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A Fighter To The End, Arlen Specter Seemed To Thrive On Controversy

Sen. Arlen Specter speaks to the media at the base of Air Force One in Maryland in 2010. Specter died Sunday at the age of 82.
Saul Loeb
AFP/Getty Images
Sen. Arlen Specter speaks to the media at the base of Air Force One in Maryland in 2010. Specter died Sunday at the age of 82.

Imagine a lawyer's lawyer, a fighter's fighter and a pol's pol. Now imagine one person as all three. That was Arlen Specter of Pennsylvania, who died Sunday at age 82.

Over the course of three decades in the U.S. Senate (1981-2011), Specter came to personify the pragmatic, independent operator who sized up the substance and politics of every issue for himself. His vote could be one of the hardest to get, and often the one that made the difference.

"I believe that my duty is to follow my conscience and vote what I think is in the best interest of the country," he said in 2009, "and the political risks will have to abide."

Switching Teams

He began his legal career as a Democrat but switched to the Republican Party when he began running for office. Yet in 2009, anticipating a tough primary re-election ahead in 2010, he supported the $787 billion fiscal stimulus plan of President Obama and then switched parties.

As a Democrat in 2010, he also supported the health care law that became known as Obamacare. The president responded by backing Specter in the Democratic primary that year, but Specter lost the nomination to Democratic Rep. Joe Sestak.

At many junctures in Specter's Senate career, his party loyalty was called into question, including the moment when he was ascending to the chairmanship of the Senate Judiciary Committee in 2005. But Specter managed to reassure his GOP colleagues that his unorthodox brand of conservatism — including his support for abortion rights — would not interfere with the party's plans for the federal judiciary. Indeed, Specter was able to shepherd President George W. Bush's nominees — John Roberts and Samuel Alito — to Senate confirmation later that year.

Always Close To Controversy

Specter was most widely known for his interrogation of Anita Hill in the 1991 hearings on Clarence Thomas' appointment to the Supreme Court. Specter's relentless examination of Hill's charges of sexual harassment helped turn the tide against Hill and secure Thomas' eventual confirmation.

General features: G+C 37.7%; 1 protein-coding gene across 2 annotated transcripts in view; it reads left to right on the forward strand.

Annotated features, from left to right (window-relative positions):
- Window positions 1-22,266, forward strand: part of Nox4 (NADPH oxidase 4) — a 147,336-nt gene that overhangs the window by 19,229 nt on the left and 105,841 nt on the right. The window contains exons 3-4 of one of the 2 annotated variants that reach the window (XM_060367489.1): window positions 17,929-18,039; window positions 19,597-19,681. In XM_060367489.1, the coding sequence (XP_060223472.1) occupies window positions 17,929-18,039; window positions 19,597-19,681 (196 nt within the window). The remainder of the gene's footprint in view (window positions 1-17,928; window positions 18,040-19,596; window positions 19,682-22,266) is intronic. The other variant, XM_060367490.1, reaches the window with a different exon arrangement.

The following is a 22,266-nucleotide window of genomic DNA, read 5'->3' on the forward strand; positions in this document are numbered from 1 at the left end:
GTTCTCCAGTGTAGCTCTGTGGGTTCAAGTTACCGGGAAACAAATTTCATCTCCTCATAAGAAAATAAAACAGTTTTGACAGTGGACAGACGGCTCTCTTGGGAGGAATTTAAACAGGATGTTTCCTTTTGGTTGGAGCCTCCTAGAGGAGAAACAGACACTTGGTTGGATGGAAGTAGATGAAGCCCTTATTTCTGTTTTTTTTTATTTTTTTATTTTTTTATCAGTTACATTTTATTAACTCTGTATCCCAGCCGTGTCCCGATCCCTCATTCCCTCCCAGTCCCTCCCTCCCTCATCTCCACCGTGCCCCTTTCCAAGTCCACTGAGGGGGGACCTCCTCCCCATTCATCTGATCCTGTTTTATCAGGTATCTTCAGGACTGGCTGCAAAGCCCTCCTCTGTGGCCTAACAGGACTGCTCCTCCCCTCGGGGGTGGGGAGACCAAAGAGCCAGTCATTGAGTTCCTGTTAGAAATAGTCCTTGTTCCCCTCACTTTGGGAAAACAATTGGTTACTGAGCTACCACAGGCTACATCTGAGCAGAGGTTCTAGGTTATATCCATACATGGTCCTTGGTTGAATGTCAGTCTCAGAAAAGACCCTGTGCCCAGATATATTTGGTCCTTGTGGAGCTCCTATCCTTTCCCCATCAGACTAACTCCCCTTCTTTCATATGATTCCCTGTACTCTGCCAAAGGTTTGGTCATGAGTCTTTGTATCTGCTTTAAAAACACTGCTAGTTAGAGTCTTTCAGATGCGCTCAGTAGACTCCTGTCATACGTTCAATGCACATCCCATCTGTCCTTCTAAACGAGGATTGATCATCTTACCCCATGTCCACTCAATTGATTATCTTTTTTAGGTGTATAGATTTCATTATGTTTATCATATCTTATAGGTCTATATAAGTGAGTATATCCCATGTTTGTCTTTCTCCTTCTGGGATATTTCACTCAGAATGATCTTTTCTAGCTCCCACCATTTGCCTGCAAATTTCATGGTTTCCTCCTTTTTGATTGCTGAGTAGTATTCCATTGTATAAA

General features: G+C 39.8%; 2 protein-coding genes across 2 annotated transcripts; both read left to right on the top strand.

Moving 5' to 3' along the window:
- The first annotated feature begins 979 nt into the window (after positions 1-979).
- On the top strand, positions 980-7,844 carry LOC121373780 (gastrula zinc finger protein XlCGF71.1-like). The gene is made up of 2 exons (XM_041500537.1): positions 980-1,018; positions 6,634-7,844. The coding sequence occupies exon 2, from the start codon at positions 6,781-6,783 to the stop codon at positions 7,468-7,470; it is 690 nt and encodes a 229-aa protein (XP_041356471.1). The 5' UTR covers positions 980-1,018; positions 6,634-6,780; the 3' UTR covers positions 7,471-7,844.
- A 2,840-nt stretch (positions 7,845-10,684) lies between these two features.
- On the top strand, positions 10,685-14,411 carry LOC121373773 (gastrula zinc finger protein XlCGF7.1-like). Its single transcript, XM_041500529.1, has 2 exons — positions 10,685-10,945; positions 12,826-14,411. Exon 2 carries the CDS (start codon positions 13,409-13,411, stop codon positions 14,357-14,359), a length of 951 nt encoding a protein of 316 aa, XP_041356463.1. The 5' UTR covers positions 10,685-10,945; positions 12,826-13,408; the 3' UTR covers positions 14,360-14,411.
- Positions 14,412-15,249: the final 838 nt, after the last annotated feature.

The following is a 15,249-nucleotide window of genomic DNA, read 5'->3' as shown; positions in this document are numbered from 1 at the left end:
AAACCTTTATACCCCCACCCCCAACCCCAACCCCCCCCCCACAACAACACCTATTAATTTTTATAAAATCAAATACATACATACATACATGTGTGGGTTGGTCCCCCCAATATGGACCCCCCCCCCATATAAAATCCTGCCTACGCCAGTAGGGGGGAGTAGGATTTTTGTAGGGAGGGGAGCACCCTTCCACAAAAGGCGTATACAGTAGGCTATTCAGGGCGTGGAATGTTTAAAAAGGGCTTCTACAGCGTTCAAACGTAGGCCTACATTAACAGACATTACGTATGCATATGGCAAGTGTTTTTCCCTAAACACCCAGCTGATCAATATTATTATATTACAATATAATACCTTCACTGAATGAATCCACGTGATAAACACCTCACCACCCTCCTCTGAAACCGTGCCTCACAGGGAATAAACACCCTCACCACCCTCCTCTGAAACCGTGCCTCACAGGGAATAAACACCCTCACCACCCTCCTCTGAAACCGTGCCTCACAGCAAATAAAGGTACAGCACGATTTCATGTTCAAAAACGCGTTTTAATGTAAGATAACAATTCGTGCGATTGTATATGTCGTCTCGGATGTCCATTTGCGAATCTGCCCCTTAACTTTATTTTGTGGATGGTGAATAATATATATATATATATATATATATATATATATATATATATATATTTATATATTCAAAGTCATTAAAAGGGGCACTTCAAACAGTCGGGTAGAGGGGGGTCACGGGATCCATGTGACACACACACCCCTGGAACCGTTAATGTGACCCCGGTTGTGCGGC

But long before that, he was known as a dogged prosecutor and legal combatant. In an earlier Supreme Court confirmation battle over the 1987 nomination of Robert H. Bork, Specter's close questioning and negative vote were major factors in Bork's defeat.

Specter often seemed to thrive on controversy. When still a young attorney in Philadelphia, he took a staff job with the Warren Commission investigating the 1963 assassination of President Kennedy. In 1964 he was tasked with presenting and defending the commission's "single-bullet theory" that held assassin Lee Harvey Oswald had acted alone.

'I Intend To Win'

From childhood to his final years, Specter was known for his hard work and indomitable ambition. He was born in Wichita, Kan., a birthplace he shared with his Senate contemporary Daniel Patrick Moynihan (although neither lived there long). Specter won a scholarship to the University of Pennsylvania, graduated and served two years in the Air Force during the Korean War.

He graduated from Yale Law School in 1956 and was elected district attorney in Philadelphia in 1965. While holding that job, he ran for mayor and lost. In 1973 he lost his bid for renomination as district attorney. Thereafter, he twice sought the Republican nomination for the U.S. Senate, losing in the primary in 1976 and 1978. On his third try, in 1980, Specter was nominated and elected.

In his first Senate years, he was something of an anomaly, a moderate Republican from the northeast in the midst of the "Sagebrush Rebellion" dominated by Westerners and acolytes of the newly inaugurated President Ronald Reagan. But this allowed Specter to maneuver in the interstices between the two parties and their several regional and ideological factions.

Specter was neither an easy man to work for nor a congenial adversary. He was sometimes called "Snarlin' Arlen," a persona he did not seem to mind. He did not ingratiate himself with other senators and was not a logical candidate for the chamber's in-house leadership ladder. But he did see himself as a factor in presidential politics and declared his candidacy for the White House in 1995. That campaign did not attract much media attention or financial backing, and Specter dropped out before the primaries began in 1996.

Specter also proved himself dauntless in yet another dimension. In the 1990s, he was treated twice for a brain tumor and underwent heart bypass surgery. He was treated for non-Hodgkins lymphoma in 2002 and 2008, still maintaining his full Senate schedule and routine of squash games. His office announced the disease had returned in August. Specter, at 82, called it "another fight I intend to win."

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Ron Elving is Senior Editor and Correspondent on the Washington Desk for NPR News, where he is frequently heard as a news analyst and writes regularly for
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